This is The Exact Reproduction Wizard of Oz Library, a 14-volume collection reissued by historic publisher Charles Winthrope & Sons. Painstakingly recreating the intricate details of the first editions written in the first two decades of the 1900’s, this set includes original typeface, endpapers, and even typographical errors that were corrected for later printings. The original artwork by William Wallace Denslow and John R. Neill is intricately reproduced, complete with the brilliant full color and metallic inks that were hallmarks of the initial printings.
A 15th book — Little Wizard Stories of Oz — a rare, rediscovered collection of short stories, has been added to the classic collection, all linen-case bound and ready to display with their 3-piece bookend set. Dust jackets for each volume provide protection from airborne dirt while showing a panoramic scene of the Yellow Brick Road.
Reintroduce this classic adventure to your family today, in a way they’ve never experienced before. With The Exact Reproduction Wizard of Oz Library from Hammacher Schlemmer.
The Exact Reproduction Wizard of Oz Library
Friends, at Hammacher Schlemmer, we are proud of our long history. For 164 years, we’ve been offering The Best, The Only, and The Unexpected to our customers.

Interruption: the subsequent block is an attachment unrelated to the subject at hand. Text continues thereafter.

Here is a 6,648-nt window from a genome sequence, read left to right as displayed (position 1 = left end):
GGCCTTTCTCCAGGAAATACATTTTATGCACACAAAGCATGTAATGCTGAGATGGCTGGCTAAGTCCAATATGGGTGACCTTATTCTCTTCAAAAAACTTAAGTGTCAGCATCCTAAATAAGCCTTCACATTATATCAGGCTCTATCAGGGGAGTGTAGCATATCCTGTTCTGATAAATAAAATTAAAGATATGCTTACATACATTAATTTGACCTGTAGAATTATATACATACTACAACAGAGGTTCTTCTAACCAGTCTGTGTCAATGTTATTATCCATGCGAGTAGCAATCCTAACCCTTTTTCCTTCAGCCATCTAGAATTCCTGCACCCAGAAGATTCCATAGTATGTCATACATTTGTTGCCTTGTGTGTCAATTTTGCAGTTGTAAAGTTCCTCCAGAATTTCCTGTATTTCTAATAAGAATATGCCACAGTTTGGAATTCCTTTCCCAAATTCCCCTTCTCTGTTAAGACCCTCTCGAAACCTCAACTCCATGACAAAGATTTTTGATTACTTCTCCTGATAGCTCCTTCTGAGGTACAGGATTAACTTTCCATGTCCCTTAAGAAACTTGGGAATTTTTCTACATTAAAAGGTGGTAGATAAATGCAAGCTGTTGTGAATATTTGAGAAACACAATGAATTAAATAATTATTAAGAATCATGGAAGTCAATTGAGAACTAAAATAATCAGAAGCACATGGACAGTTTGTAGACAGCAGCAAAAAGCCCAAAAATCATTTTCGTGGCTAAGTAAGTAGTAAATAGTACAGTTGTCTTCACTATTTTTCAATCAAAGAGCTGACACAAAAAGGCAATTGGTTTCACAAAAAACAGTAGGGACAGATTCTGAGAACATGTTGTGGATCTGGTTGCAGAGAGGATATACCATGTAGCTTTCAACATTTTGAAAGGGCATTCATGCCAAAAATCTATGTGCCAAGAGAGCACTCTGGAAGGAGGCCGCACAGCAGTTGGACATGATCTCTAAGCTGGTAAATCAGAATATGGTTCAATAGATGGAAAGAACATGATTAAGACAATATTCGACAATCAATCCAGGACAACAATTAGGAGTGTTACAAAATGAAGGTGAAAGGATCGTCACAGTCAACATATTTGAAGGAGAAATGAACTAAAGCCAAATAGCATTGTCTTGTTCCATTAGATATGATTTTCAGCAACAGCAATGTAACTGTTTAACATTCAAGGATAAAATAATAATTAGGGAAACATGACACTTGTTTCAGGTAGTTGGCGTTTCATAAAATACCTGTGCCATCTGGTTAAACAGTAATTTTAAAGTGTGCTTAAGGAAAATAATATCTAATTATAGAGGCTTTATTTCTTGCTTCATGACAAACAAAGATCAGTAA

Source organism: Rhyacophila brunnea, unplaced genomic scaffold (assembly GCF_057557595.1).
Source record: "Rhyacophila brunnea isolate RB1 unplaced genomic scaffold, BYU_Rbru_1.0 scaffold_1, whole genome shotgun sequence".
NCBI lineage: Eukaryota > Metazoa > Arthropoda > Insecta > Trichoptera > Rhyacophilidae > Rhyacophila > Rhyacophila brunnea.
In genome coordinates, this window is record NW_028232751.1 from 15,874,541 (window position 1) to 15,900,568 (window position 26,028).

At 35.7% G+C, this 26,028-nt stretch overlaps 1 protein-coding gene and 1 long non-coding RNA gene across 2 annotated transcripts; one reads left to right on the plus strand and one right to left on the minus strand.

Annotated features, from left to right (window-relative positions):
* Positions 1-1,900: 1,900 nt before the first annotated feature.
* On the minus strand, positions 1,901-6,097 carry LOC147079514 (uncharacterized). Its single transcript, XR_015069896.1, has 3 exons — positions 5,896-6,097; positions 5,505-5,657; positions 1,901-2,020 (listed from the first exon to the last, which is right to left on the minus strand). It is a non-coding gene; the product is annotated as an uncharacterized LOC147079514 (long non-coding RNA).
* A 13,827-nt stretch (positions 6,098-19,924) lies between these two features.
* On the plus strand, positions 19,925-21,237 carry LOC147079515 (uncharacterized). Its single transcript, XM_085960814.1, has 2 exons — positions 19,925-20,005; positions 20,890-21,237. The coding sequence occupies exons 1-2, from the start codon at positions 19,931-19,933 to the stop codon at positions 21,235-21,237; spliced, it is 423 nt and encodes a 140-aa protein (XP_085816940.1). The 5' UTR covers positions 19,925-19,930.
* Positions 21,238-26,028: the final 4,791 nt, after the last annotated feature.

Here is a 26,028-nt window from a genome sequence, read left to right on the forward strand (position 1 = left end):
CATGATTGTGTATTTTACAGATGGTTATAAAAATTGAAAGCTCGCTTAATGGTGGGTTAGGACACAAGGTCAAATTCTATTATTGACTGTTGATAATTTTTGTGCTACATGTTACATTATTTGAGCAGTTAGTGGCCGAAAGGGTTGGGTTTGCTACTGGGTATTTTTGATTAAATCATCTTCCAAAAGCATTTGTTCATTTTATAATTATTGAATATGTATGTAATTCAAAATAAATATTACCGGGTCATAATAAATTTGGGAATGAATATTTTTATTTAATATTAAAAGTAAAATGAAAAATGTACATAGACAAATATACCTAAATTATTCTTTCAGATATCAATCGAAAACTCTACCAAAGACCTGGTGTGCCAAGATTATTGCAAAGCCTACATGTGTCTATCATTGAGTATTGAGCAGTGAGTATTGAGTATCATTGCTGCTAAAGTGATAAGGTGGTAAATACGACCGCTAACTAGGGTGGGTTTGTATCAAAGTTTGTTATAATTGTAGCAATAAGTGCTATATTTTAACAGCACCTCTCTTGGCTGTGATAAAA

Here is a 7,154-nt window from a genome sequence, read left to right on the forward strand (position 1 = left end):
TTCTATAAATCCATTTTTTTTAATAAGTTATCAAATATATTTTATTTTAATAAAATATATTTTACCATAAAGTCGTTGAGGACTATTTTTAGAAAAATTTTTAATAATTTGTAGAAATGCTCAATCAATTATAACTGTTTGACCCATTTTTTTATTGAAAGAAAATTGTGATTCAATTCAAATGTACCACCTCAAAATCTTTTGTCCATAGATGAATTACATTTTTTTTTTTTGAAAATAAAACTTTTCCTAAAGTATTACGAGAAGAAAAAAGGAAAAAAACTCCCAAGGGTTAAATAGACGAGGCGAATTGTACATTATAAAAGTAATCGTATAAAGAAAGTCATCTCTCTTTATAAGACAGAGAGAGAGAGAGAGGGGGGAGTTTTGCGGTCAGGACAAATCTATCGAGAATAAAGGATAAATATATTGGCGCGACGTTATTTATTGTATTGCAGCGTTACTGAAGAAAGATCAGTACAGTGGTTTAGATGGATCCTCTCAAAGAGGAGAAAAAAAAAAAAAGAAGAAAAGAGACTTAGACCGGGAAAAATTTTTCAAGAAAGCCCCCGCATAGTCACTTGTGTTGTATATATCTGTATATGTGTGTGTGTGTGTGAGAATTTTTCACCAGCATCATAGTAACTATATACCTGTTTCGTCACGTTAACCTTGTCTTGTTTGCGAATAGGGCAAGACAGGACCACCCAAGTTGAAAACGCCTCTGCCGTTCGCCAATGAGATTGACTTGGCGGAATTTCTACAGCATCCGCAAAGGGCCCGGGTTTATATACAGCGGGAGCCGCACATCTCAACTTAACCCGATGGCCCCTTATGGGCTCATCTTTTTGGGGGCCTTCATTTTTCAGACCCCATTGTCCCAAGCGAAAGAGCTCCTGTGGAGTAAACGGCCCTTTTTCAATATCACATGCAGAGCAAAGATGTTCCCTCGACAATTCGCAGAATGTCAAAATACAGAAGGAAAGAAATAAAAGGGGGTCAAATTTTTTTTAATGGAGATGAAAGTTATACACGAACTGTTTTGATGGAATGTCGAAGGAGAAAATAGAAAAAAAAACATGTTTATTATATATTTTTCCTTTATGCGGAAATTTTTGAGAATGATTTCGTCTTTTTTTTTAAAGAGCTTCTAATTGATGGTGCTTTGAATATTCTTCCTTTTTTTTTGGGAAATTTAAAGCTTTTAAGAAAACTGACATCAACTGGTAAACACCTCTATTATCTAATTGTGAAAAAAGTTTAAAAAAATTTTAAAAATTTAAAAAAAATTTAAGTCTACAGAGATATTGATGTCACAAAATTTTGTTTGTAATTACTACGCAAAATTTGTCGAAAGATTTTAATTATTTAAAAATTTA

We would like to invite you to a new feature on our web page that we’ve created to share this rich history with you: The History of Hammacher Schlemmer. From our very beginning, as a hardware store in the Bowery district of New York City in 1848, to our first catalog in 1881, to today’s landmark store on New York’s E 57th St, we want you to be able to follow along on the journey we’ve taken to get to 2012.
Relive Hammacher’s milestones as well as those from U.S. History. You’ll tour the evolution of our catalog, in addition to a century’s worth of advertisements and published media reports. Plus, see a chronology of some of our most Unexpected products dating back to 1896!
Travel with us as we browse through highlights from our 164 years of history on these pages. We believe you’ll enjoy this trip down memory lane just as much as we’ve enjoyed putting it together for you. We thank you for accompanying us on our journey through The History of Hammacher Schlemmer, and we look forward to offering you more of The Best, The Only, and The Unexpected, for centuries to come!
Occasionally on our blog we will share some of our long history. After 164 years there are many stories and highlights; we promise to keep it short and fun.
It only seems appropriate to start 164 years ago, when Hammacher Schlemmer sold tools and hardware and was regarded nationwide for its quality. “If you can’t find it, try Hammacher Schlemmer” was coined in these years, most likely in reference to our 1100 page fully bound hard cover catalog.
Although our initial focus may have been tools and hardware our reputation for selling innovative and unique products was established. In the years that followed Hammacher’s reputation only grew and during World War I and II we even supplied the United States military with tools. In 1918 Hammacher Schlemmer received a Commendation for War Service from the United State War Department recognizing the “…distinguished service, loyalty, energy and efficiency.”